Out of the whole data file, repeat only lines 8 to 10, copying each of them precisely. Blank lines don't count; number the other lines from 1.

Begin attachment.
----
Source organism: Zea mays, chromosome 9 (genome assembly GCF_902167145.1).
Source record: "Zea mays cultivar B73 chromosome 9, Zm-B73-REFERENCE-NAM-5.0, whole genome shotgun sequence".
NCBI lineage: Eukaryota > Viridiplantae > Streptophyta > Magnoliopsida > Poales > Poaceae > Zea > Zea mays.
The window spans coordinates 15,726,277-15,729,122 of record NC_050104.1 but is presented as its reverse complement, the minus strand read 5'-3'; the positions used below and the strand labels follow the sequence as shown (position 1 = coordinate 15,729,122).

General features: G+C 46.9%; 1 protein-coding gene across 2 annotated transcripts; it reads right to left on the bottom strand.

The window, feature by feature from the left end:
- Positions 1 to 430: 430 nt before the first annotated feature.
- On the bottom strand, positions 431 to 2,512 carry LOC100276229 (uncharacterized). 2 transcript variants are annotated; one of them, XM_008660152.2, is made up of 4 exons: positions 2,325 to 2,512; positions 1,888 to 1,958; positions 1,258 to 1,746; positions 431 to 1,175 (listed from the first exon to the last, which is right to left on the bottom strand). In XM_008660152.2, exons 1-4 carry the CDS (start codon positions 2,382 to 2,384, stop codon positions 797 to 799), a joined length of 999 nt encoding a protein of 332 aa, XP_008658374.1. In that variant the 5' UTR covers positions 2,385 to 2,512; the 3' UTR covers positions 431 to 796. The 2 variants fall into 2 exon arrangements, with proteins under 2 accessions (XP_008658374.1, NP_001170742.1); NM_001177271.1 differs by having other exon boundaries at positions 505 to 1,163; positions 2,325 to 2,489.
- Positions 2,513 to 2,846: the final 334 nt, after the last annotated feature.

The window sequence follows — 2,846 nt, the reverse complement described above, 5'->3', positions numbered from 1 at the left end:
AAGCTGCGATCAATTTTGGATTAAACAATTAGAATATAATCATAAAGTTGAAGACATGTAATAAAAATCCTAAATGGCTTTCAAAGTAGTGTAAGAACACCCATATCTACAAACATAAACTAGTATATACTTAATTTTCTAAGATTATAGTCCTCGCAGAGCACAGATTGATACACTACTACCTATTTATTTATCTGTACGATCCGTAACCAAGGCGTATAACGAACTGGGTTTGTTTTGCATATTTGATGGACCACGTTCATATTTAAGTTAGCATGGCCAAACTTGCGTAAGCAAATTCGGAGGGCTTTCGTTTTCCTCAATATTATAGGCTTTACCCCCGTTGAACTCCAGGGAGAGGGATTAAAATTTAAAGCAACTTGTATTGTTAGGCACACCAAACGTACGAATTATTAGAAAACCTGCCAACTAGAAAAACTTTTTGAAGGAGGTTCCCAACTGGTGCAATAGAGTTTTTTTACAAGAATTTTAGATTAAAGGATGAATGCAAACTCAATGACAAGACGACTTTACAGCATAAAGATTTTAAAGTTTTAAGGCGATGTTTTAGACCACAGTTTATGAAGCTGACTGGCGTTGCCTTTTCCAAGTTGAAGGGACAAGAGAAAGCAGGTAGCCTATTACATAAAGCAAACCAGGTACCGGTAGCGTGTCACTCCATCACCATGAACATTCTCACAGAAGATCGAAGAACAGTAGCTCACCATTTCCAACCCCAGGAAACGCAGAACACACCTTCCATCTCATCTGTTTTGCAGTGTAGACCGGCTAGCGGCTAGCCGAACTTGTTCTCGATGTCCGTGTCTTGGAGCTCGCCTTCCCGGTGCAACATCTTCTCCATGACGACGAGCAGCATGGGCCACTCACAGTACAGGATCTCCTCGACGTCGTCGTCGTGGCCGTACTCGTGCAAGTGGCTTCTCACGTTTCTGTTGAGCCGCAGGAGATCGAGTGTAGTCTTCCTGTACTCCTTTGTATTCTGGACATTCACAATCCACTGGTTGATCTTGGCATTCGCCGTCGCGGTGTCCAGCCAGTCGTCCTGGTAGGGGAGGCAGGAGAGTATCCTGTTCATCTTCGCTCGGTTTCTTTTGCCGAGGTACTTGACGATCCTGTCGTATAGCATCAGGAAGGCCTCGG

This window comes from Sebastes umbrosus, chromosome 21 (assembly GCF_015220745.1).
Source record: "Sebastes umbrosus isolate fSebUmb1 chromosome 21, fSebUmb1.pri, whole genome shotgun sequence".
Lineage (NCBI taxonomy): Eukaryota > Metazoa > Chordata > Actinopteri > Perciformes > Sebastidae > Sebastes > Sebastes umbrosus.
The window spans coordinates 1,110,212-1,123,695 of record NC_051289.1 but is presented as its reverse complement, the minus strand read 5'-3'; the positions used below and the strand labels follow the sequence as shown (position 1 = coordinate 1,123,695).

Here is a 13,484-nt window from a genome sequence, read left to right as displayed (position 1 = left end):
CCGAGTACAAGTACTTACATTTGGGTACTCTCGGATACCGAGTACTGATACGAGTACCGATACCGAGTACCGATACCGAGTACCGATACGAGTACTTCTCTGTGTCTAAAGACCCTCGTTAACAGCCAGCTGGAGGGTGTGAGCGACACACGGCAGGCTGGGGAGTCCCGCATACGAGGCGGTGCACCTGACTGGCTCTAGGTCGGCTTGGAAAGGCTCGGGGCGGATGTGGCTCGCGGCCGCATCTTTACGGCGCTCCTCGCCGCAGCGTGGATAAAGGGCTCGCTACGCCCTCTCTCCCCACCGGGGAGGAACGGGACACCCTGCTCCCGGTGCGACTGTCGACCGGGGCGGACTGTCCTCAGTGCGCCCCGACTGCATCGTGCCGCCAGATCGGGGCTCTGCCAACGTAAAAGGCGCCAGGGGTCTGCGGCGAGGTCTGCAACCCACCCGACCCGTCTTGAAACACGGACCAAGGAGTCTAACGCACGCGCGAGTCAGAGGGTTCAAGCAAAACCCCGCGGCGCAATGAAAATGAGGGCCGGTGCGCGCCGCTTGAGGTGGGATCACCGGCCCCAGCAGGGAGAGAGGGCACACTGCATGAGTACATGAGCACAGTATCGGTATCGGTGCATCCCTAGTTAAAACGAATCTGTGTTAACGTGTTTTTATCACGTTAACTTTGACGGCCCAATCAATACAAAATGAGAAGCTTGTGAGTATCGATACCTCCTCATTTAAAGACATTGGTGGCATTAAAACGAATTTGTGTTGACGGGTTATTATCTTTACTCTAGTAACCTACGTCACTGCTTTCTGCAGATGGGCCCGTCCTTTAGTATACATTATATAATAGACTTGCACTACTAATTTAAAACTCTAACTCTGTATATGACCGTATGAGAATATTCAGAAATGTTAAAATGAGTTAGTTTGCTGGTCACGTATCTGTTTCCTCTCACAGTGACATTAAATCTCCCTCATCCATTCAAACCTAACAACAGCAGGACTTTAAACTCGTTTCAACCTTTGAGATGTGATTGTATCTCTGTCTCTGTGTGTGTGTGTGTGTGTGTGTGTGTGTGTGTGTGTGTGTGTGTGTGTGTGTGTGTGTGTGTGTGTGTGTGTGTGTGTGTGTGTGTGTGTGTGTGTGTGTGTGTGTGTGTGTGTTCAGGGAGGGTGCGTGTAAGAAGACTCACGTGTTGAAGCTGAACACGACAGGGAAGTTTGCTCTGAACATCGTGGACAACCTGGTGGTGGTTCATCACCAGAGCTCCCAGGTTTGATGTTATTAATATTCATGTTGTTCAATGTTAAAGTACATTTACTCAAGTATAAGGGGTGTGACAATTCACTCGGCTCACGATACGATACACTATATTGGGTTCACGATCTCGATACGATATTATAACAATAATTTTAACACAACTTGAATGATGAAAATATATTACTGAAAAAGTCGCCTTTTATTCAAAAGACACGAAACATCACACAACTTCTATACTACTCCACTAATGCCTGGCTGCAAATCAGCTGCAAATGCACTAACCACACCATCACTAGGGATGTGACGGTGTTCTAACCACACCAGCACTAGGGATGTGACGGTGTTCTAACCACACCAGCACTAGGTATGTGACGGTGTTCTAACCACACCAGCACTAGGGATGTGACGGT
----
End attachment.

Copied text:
- On the bottom strand, positions 431 to 2,512 carry LOC100276229 (uncharacterized). 2 transcript variants are annotated; one of them, XM_008660152.2, is made up of 4 exons: positions 2,325 to 2,512; positions 1,888 to 1,958; positions 1,258 to 1,746; positions 431 to 1,175 (listed from the first exon to the last, which is right to left on the bottom strand). In XM_008660152.2, exons 1-4 carry the CDS (start codon positions 2,382 to 2,384, stop codon positions 797 to 799), a joined length of 999 nt encoding a protein of 332 aa, XP_008658374.1. In that variant the 5' UTR covers positions 2,385 to 2,512; the 3' UTR covers positions 431 to 796. The 2 variants fall into 2 exon arrangements, with proteins under 2 accessions (XP_008658374.1, NP_001170742.1); NM_001177271.1 differs by having other exon boundaries at positions 505 to 1,163; positions 2,325 to 2,489.
- Positions 2,513 to 2,846: the final 334 nt, after the last annotated feature.

The window sequence follows — 2,846 nt, the reverse complement described above, 5'->3', positions numbered from 1 at the left end: